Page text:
The third main benefit of using infographics in communication is their ability to help people retain information, as the graphics are able to extend the reach of our memory systems. Visualizations do this by instantly and constantly drawing upon nonvisual information that’s stored in our long-term memory (Ware, p. 352). The human brain can recall familiar symbols, scenes, and patterns, allowing us to make rapid connections to already stored information and to quickly comprehend what we’re seeing. This prompts the question: Which visualization methods best serve recall for various different types of memory?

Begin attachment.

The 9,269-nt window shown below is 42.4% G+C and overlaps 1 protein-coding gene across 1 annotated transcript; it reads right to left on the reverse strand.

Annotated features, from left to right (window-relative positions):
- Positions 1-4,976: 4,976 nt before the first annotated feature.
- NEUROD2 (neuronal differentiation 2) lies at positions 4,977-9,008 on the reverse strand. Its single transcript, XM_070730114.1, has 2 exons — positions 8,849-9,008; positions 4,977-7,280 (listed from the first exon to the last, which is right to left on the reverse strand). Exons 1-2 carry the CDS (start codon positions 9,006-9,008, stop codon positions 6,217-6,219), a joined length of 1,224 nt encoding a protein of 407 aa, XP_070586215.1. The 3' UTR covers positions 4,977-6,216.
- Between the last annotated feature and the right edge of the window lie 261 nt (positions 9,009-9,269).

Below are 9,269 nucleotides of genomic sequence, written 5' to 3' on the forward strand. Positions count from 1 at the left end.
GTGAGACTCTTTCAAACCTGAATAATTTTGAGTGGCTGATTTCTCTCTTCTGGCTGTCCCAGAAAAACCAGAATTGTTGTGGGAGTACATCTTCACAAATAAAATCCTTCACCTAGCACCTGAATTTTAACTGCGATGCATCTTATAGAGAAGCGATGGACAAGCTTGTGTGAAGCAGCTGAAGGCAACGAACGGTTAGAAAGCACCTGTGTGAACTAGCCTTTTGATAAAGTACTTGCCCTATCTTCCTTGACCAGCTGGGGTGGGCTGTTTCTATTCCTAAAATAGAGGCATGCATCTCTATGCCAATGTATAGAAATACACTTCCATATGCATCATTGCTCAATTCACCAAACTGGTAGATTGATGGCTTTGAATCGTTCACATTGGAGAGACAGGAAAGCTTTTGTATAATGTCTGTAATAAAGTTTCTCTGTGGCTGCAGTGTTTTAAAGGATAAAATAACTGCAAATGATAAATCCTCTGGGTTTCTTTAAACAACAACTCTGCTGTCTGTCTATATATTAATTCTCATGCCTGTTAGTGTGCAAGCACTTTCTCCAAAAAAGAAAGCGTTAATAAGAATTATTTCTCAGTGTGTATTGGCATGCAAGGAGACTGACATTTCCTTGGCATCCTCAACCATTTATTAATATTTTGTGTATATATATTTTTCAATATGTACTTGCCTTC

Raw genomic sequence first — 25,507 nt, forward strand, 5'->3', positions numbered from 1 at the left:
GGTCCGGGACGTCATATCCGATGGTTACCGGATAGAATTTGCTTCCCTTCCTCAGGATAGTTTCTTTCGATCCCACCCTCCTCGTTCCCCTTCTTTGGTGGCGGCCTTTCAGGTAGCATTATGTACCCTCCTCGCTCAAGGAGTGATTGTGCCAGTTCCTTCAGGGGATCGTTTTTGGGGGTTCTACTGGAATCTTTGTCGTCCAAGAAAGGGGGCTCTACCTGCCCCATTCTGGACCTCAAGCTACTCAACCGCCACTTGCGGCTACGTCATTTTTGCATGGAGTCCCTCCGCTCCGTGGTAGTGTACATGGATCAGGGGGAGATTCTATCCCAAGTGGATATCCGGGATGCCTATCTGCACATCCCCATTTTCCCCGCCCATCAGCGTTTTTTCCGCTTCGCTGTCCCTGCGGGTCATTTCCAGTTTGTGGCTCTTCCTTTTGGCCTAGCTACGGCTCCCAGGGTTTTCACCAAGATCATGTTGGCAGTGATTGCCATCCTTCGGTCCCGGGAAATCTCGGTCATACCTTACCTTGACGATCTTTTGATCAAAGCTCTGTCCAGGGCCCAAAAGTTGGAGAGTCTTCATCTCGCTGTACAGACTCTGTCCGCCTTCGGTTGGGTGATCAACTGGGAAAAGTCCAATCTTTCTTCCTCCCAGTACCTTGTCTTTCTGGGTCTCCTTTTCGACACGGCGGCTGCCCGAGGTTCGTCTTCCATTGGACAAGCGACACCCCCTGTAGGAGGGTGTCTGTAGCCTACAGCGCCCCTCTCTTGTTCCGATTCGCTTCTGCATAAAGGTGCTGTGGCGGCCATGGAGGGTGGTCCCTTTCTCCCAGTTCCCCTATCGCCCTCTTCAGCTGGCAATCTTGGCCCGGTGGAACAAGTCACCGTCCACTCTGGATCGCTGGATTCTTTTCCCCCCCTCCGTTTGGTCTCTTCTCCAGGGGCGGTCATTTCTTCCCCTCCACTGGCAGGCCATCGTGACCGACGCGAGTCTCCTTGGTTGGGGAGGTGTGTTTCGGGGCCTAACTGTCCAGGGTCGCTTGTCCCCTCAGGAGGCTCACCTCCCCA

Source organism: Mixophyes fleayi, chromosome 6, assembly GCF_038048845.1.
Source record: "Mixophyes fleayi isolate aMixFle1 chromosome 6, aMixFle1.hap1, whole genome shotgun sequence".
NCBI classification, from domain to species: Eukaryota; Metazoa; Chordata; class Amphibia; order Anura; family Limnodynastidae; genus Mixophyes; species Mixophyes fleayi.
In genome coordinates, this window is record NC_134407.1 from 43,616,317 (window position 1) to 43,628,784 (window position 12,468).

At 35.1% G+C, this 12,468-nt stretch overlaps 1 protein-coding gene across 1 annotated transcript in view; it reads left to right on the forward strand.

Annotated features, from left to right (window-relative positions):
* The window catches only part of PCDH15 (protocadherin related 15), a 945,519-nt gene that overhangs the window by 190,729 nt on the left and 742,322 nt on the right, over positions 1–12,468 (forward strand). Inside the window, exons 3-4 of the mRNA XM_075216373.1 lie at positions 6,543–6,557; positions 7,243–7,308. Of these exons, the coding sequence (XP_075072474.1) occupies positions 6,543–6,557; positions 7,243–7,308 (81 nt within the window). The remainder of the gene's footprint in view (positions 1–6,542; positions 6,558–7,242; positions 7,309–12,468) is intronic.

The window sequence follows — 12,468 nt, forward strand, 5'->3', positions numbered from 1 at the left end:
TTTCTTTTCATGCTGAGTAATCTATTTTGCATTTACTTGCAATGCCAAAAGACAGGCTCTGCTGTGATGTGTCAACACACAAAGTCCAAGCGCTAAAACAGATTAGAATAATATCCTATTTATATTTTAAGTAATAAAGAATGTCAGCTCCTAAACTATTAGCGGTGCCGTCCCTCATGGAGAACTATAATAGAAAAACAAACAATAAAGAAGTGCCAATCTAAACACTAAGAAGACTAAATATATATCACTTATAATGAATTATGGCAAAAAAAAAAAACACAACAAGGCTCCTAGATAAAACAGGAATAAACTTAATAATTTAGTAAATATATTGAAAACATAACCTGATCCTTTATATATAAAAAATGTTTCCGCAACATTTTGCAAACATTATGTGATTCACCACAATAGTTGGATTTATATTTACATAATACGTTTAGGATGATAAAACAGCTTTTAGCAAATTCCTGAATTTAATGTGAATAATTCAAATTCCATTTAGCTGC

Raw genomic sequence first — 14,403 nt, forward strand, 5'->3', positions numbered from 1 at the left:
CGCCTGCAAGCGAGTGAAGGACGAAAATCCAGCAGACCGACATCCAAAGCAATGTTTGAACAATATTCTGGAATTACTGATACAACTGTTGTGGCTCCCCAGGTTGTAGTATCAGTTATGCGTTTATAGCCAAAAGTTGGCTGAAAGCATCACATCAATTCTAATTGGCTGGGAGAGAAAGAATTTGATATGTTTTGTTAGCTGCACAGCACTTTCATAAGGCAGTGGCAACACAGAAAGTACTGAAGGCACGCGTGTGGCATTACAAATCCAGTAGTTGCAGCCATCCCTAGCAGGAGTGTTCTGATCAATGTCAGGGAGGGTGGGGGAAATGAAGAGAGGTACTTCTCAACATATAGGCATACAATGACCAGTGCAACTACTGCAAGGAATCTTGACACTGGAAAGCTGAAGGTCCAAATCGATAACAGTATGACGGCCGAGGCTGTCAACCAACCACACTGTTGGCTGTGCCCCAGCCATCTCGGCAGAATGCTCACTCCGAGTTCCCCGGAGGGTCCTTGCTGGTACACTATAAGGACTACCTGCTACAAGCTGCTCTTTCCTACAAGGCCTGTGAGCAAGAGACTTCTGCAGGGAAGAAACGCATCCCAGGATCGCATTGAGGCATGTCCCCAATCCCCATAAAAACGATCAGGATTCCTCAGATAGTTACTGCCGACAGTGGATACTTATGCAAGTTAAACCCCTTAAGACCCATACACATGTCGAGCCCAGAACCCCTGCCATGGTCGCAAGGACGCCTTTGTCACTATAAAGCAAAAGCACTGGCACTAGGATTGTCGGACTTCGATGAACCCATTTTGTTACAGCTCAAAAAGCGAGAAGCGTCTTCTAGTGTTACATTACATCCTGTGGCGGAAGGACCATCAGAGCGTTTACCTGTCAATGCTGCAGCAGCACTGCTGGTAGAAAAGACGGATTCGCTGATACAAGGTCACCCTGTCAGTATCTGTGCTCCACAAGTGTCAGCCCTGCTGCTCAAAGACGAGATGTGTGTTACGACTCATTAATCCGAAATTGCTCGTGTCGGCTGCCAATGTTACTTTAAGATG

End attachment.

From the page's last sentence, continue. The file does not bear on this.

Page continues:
There are three main types of memory that relate to viewing images. The iconic memory is the snapshot of a scene that you retain for a brief instant after looking at something. It is stored for less than a second, unless it is analyzed and connected to something that is already stored in your brain (Sperling via Ware, p. 352). Long-term memory stores information from our experiences that we will retain for long periods of time, and from which we draw upon in order to process new information. Long-term memory is further divided into three areas: episodic memory, semantic memory, and procedural memory. Episodic memory is the primary device for recalling images and scenes that we’ve experienced, and the feelings associated with those experiences. Semantic memory enables us to recall knowledge that has no specific context or experience associated with it, and could generally ...

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